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Posts Tagged ‘informal’

To invert, or not to invert, that is the question.

To invert, or not to invert, that is the question.

Did you learn that questions using the inversion automatically sound more formal in French? This isn’t always the case in the French of Québec. In fact, you’ll hear the inversion used quite often when questions are asked in everyday conversations.

The questions below all sound perfectly conversational despite the fact that they use the inversion:

Veux-tu un lift? from entry #707
Do you want a lift?

Pourrais-tu me donner dix piasses, s’il te plaît? from entry #382
Can you give me ten bucks, please?

En veux-tu? from entry #382
Do you want some?

As-tu mal à la tête? from entry #382
Do you have a headache?

Me l’apporterais-tu, s’il te plaît? from entry #382
Can you bring it to me, please?

Sais-tu comment ça s’est passé? from entry #318
Do you know how it happened?

However!

Using the inversion with question words (comment?, pourquoi?, quand?, où?, etc.) does sound more formal in French, even in Québec. In regular conversations, the inversion is typically avoided in these kinds of questions.

None of the conversational questions below use the inversion:

Comment t’as su? from entry #712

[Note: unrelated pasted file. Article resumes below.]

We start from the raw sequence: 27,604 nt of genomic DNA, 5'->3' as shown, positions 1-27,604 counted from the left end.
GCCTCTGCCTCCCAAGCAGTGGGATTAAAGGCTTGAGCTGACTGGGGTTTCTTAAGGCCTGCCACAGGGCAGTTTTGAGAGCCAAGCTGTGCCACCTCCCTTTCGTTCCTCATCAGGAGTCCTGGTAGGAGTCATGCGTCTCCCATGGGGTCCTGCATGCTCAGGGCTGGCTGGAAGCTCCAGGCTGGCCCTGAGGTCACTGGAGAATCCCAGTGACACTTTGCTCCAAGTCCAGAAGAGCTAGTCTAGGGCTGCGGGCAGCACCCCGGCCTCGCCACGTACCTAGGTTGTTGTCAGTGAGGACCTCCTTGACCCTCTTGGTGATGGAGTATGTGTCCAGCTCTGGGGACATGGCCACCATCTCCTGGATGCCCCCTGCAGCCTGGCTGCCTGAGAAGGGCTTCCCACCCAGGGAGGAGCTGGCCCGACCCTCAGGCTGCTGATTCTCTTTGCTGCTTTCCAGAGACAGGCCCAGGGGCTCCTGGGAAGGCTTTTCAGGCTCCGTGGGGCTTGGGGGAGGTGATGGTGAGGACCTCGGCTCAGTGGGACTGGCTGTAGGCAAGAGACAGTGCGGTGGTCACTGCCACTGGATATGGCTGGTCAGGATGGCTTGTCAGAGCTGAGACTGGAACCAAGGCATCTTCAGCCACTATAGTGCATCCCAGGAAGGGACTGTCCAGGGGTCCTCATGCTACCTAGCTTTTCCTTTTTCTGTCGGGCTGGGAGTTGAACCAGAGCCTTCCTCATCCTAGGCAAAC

(as opposed to comment as-tu su?)
How did you know?
How did you find out?

Pourquoi vous me dites ça? from entry #318
(as opposed to pourquoi me dites-vous cela?)
Why are you telling me this?
Why are you saying this to me?

C’est arrivé quand? from entry #318
(as opposed to quand est-ce arrivé?)
When did it happen?

Il restait où? from entry #318
(as opposed to où restait-il?)
Where was he living?

You’ll also sometimes hear question words get thrown to the end of a question, like in the last two examples above.

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This afternoon, I ordered a coffee — a strong one, un café corsé. As I ordered, I heard a woman talking on her mobile. The person she was speaking to couldn’t hear her.

Maybe you’ll remember this question from entry #682, asked by a girl in her 20s speaking on the phone:

Tu m’entends-tu?
Can you hear me?

This is also how the woman today asked if she could be heard. In fact, she asked the question a few times. One of the other ways she asked the questions was:

Est-ce que tu m’entends?
Can you hear me?

The first question (tu m’entends-tu?) uses the informal yes-no question marker tu to ask the question. You can read more about asking yes-no questions with tu in this guide.

The woman speaking on the phone used tu m’entends-tu? and est-ce que tu m’entends? interchangeably. Because she used the form tu m’entends-tu?, we know that she was speaking to someone she’s on familiar terms with.

A call centre representative is very unlikely to ask a customer on the phone who has trouble hearing: tu m’entends-tu? It’s too informal sounding. It’s okay to use tu m’entends-tu? with a friend, though.

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